Saudi Arabia has been killing Yemeni Muslims.
The story is difficult to piece together. However, it appears to have started with:
a rebel attack on a border post a day earlier that left one Saudi border guard dead and 11 injured.
The Yemeni Muslims also appear to have been launching missiles at Saudi civilians:
The Saudi statement said it was responding to an incursion into its territory and attacks on its citizens, and said the counter attack was necessary to prevent the rebels from being able to fire into Saudi territory.
The London-based Saudi-owned newspaper Asharq al-Awsat reported that four Saudi women were killed when their border region home was shelled.
According to the Telegraph, the Saudis decided that enough was enough:
“After what happened yesterday, it is clear they have lost track of reality and it has got to a point where there is no other way. They have got to be finished,” said a Saudi official.
Accordingly, the Saudis unleashed impressive firepower on the Yemenis:
Six locations were said to have been hit in Yemen, including one that received about 100 missiles in one hour.
“Saudi jets dropped bombs on a crowded areas including a local market in the northern province of Saada,” Hawthi spokesman Mohammed Abdel-Salam told The Associated Press. “They claim they are targeting al-Hawthis, but regrettably they are killing civilians like the government does.”
Who are these Yemenis? Apparently, they are the Huthi, or Hawthi or Zaidi tribe, which has rebelled against the Yemeni government. They are not Al Qaeda – they are separatists. The Yemeni government is, however, also fighting a civil war against Al Qaeda-inspired jihadists.
The toll of the Yemeni civil war on the Huthis has been terrible:
Yemen launched Operation Scorched Earth in August to crush the rebellion led by the Huthi tribe. Aid groups say around 150,000 people have been displaced by the fighting, which first broke out in 2004.
The Huthi people are arguably engaged in a national liberation struggle. They are enormously out-gunned by the well-armed Saudis. The Saudi response certainly seems to have been “disproportionate”.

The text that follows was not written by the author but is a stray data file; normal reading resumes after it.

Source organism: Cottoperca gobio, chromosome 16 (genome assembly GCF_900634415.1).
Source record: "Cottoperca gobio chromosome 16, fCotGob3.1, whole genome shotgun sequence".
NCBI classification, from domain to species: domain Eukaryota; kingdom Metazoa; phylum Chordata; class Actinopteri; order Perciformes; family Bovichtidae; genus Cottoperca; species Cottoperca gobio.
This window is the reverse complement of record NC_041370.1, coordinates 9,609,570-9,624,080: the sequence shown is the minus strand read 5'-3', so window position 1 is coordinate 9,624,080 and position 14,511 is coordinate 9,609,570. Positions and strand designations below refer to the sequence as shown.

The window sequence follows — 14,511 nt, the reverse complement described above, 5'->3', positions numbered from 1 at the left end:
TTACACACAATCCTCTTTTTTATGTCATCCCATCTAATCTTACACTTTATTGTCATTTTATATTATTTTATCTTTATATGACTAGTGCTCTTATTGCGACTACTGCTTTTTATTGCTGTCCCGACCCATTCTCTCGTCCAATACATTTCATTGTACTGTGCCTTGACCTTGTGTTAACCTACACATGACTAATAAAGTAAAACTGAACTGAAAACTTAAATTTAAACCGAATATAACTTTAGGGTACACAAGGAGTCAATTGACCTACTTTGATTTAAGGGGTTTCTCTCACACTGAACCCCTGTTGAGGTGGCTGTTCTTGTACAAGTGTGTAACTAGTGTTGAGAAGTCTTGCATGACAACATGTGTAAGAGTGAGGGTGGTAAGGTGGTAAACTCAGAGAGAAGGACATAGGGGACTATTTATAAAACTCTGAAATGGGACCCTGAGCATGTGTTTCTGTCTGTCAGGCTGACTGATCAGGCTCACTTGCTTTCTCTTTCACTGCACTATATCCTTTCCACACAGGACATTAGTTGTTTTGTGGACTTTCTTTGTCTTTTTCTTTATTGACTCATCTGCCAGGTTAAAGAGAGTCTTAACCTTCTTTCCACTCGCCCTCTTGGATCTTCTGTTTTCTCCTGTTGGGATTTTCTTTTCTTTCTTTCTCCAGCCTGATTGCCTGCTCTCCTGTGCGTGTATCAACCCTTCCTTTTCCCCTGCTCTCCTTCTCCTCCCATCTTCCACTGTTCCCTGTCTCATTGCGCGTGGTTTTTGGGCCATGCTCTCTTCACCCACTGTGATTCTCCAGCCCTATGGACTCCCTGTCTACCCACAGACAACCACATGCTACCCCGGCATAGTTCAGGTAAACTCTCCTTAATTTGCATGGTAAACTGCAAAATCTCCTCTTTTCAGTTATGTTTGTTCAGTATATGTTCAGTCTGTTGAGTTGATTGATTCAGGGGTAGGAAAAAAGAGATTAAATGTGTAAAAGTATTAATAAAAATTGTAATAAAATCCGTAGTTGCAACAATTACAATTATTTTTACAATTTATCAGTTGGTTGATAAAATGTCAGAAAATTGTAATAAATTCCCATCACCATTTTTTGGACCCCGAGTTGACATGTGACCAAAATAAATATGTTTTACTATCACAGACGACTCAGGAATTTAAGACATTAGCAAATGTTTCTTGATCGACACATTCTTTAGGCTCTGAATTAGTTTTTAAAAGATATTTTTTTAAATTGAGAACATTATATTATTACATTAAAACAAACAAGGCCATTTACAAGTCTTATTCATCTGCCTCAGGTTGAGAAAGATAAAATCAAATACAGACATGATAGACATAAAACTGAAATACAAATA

Yet, there hasn’t been much coverage, still less outrage, over these attacks. Indeed, the Gulf Cooperation Council applauded Saudi’s action:
The Gulf Cooperation Council, the region’s main diplomatic forum, condemned what it called the “violation and infiltration” of Saudi Arabia’s borders. “Saudi Arabia is capable of protecting its lands,” it warned in a statement.
This is why nobody cares.
First, dead Muslims only provoke outrage if they’re killed by Jews or Christians.
Secondly, these particular Yemeni Muslims are Shias. Most of the groups which campaign around the slogan of “The War on Islam” are Sunni.
Finally, Yemen is a dangerous and nasty place. We simply don’t know how many were killed. Reuters say 40. Other sources speculate that the death toll is higher. Nobody really knows, because no reporters are is on the ground in Yemen.
There is one Shia led group in the United Kingdom that one might expect to have something to say about this battle: the unconvincingly-named Islamic Human Rights Commission, which is aligned with Iran.
But even they are silent on this matter.
However if Iran turned out to be involved in this proxy conflict with Saudi, I wonder where they would stand?
One final snippet:
On October 28 Yemen said it had arrested five Iranians on a boat loaded with weapons allegedly destined for the Zaidis.
The informed word is that this is doubtful, but Yemen is adamant that it is so.